Author: Micheal Vlessides
Intravenous administration of magnesium sulfate seems to improve neuropsychological outcomes in patients undergoing brain surgery, according to the results of a new study. The investigation also found that patients treated with magnesium sulfate exhibited improvements with respect to the presence of gliosis/edema as much as six months after surgery.
“Magnesium sulfate has gained interest in recent years as a potential protector of brain function,” commented Isabel Gracia, MD, a senior specialist in anesthesiology at Hospital ClÍnic de Barcelona, in Spain. “Its favorable safety profile, together with the fact that it is not expensive, makes it attractive as a protective agent. What’s more, results of previous studies have been promising.”
Each participant underwent an IV infusion upon their arrival to the OR, which was maintained for 24 hours. Individuals in the study group received 4 g of magnesium sulfate in 100 mL of saline over 20 minutes, followed by 20 g in 24 hours. All patients underwent total IV anesthesia with propofol and remifentanil via a target-controlled infusion system.
“A comprehensive battery of neuropsychological tests was performed before surgery and after one, six and 12 months,” Dr. Gracia said.
For purposes of the trial, mild cognitive impairment was considered a decline of 1.0 to 1.5 SDs from baseline; moderate impairment a decline of 1.5 to 2.0 SDs; and severe impairment a decline of more than 2.0 SDs. Both controls and treatment patients were stratified according to the type of surgery, for either brain tumor or epilepsy.
In a presentation at the 2019 annual meeting of the American Society of Anesthesiologists (abstract BOC02), Dr. Gracia reported that 51 patients were included in the final analysis. Of these, 25 were included in the magnesium group (seven underwent surgery for epilepsy, 18 for brain tumor) and 26 in the control group (nine epilepsy, 17 tumor). There were no differences in the type of malignancy among patients undergoing tumor surgery.
At six months after surgery, MRI was performed in 21 patients in the magnesium group and 23 controls. The analysis showed that 11 patients in the magnesium group (55%) demonstrated gliosis/edema, compared with 19 controls (90.5%; P=0.0144). The Table highlights these differences.
|Table. Presence of Gliosis/Edema at Six Months After Surgery|
|Controls (n=26)||P Value|
|Postoperative||6 (85.7%)||9 (100%)||0.4389|
|Six months||4 (100.0%)||7 (100.0%)||—|
|Tumor||Basal||11 (61.1%)||11 (64.7%)||1.000|
|Postoperative||12 (66.7%)||14 (82.4%)||0.444|
|Six months||7 (43.8%)||12 (85.7%)||0.0269|
|All||Basal||11 (44.0%)||11 (42.3%)||1.000|
|Postoperative||18 (72.0%)||23 (88.5%)||0.1737|
|Six months||11 (55.0%)||19 (90.5%)||0.0144|
Contrast enhancement around the surgical cavity was evident in five magnesium sulfate patients and eight controls at six months (P=0.0416). Tumor progression at six months, on the other hand, was evident in one individual who received magnesium sulfate, and three who were controls (P=0.2940).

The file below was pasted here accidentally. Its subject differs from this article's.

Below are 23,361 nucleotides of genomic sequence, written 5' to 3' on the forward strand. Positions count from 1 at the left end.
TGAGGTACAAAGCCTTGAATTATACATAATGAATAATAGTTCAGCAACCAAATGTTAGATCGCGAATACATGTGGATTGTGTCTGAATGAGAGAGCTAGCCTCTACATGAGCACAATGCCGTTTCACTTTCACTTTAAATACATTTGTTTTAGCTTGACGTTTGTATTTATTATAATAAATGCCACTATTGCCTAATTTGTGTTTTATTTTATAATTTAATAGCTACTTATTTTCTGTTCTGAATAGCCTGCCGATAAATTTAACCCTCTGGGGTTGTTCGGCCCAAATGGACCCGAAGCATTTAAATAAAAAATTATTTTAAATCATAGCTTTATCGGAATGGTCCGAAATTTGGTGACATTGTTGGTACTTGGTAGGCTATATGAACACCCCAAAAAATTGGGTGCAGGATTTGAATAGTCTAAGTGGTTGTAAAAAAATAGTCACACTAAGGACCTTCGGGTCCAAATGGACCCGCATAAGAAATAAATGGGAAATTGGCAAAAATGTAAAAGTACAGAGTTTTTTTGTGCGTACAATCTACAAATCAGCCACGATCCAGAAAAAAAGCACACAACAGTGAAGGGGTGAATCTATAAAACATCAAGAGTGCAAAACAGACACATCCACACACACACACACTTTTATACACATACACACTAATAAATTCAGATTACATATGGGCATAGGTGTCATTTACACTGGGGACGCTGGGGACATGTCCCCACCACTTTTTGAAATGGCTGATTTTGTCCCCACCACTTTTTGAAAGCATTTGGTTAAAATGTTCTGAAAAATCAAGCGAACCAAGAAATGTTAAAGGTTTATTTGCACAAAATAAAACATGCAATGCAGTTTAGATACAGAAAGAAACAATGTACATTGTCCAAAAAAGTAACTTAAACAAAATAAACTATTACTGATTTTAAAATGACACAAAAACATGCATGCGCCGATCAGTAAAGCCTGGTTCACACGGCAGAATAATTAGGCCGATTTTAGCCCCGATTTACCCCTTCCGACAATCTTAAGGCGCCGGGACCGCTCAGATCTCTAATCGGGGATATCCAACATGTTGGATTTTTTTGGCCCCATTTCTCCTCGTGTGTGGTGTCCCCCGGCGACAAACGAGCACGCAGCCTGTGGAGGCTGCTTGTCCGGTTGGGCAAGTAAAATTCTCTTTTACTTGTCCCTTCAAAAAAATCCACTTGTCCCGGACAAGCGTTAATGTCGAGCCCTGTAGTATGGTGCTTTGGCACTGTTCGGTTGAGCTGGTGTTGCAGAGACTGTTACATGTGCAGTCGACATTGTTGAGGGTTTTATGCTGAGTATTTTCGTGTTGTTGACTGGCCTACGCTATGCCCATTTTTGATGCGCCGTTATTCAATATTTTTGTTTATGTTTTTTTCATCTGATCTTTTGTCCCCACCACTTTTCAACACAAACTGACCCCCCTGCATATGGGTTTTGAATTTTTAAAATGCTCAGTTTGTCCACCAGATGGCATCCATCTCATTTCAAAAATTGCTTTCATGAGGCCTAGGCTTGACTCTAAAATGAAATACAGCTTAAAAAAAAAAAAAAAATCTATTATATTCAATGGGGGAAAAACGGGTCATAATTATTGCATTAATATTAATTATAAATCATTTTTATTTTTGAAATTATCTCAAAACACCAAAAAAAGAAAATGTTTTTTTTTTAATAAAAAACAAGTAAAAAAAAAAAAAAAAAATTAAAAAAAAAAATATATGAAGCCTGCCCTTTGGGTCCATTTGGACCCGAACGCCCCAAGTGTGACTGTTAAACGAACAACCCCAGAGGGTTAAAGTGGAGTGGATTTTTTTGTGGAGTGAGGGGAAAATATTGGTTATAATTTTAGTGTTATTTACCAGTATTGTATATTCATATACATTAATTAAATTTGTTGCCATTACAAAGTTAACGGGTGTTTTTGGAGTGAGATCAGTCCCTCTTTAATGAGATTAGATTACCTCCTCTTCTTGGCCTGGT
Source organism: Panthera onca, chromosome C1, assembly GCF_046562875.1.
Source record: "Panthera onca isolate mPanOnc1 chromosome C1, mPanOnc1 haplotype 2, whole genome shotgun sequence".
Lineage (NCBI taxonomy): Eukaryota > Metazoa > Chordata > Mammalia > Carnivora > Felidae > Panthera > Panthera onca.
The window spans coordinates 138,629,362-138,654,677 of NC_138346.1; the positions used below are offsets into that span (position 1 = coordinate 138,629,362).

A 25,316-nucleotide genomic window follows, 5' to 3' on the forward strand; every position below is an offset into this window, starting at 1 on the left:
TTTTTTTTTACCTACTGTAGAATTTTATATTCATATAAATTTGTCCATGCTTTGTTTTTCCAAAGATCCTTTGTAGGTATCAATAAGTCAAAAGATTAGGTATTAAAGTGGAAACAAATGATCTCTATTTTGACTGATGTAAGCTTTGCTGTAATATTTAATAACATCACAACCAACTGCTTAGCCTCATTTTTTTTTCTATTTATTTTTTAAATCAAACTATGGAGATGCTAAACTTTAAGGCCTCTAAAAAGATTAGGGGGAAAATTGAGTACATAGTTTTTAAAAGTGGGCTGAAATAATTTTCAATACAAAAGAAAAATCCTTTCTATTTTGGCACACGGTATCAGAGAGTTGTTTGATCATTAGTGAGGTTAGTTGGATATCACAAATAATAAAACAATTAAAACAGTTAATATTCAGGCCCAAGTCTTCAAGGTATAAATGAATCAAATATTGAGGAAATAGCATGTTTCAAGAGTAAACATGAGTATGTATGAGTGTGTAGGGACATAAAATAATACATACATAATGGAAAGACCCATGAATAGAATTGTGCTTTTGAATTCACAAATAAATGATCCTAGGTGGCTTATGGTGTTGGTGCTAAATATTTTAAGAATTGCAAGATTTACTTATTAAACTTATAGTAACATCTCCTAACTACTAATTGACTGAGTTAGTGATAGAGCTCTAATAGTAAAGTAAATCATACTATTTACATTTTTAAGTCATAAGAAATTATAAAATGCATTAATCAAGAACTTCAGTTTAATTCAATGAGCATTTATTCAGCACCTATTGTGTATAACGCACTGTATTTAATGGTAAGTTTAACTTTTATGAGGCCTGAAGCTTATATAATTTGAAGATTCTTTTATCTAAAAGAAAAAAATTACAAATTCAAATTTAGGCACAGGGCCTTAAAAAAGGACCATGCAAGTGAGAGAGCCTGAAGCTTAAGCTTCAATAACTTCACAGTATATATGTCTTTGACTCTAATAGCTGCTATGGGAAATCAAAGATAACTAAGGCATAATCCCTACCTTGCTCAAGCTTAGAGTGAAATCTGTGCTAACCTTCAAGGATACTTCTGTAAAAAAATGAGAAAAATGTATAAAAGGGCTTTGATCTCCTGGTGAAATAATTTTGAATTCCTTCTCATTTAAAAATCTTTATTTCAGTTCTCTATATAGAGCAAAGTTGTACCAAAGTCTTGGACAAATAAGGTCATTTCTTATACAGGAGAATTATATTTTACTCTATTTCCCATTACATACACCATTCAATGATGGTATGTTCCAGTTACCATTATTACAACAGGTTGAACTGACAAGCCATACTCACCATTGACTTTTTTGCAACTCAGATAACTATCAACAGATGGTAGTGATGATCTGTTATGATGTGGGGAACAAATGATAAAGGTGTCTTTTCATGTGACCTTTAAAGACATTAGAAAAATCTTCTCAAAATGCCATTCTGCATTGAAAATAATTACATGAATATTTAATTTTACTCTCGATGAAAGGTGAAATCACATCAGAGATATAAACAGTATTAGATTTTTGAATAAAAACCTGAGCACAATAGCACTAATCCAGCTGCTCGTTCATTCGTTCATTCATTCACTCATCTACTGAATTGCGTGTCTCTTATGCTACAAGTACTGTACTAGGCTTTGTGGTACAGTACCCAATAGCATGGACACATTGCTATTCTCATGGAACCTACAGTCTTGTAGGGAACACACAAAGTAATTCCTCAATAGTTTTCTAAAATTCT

Neuropsychological testing assessed seven areas of cognitive ability:
No differences were found between groups with respect to baseline neuropsychological test results.
“When analyzing the neuropsychological tests, we found a trend toward improvement in the magnesium sulfate group versus the control group in both epilepsy and tumor surgery,” Dr. Gracia noted. At six months after surgery, no patient experienced cognitive impairment of any sort.
“These results confirm that the administration of magnesium sulfate may become a standard of care in brain surgery,” Dr. Gracia concluded. “Nevertheless, a larger study is needed to help support these findings.”
Magnesium’s Effect on Cerebral Edema
Ehab Farag, MD, a professor of anesthesiology at the Cleveland Clinic Lerner College of Medicine, in Cleveland, noted that despite its obvious quality, the study was nonetheless limited by its size. “This is a well-done study, but it’s a small set of patients,” said Dr. Farag, who is an Anesthesiology News editorial board member. “So it’s impossible to extrapolate these findings to all neurosurgeries.”
Nevertheless, Dr. Farag recognized the potential beneficial effects of magnesium in patients undergoing brain surgery. “We know from obstetric anesthesia in preeclamptic and eclamptic women that magnesium is very helpful in decreasing cerebral edema and maintains the integrity of the blood–brain barrier, so that effect may well be translated to this subset of patients.”
Dr. Farag noted that his personal use of magnesium in these settings is largely surgeon dependent, and tempered with a healthy dose of the agent’s potential adverse effects. “My opinion is sometimes it works and sometimes it doesn’t,” he said.
“Either way, it is important to recognize that because it works like a calcium channel blocker, magnesium can also drop the blood pressure during anesthesia, and this has the potential to be more harmful to the brain than anything else. So, if you give magnesium, you have to be very careful with what you’re doing, because it’s not without risks and complications.”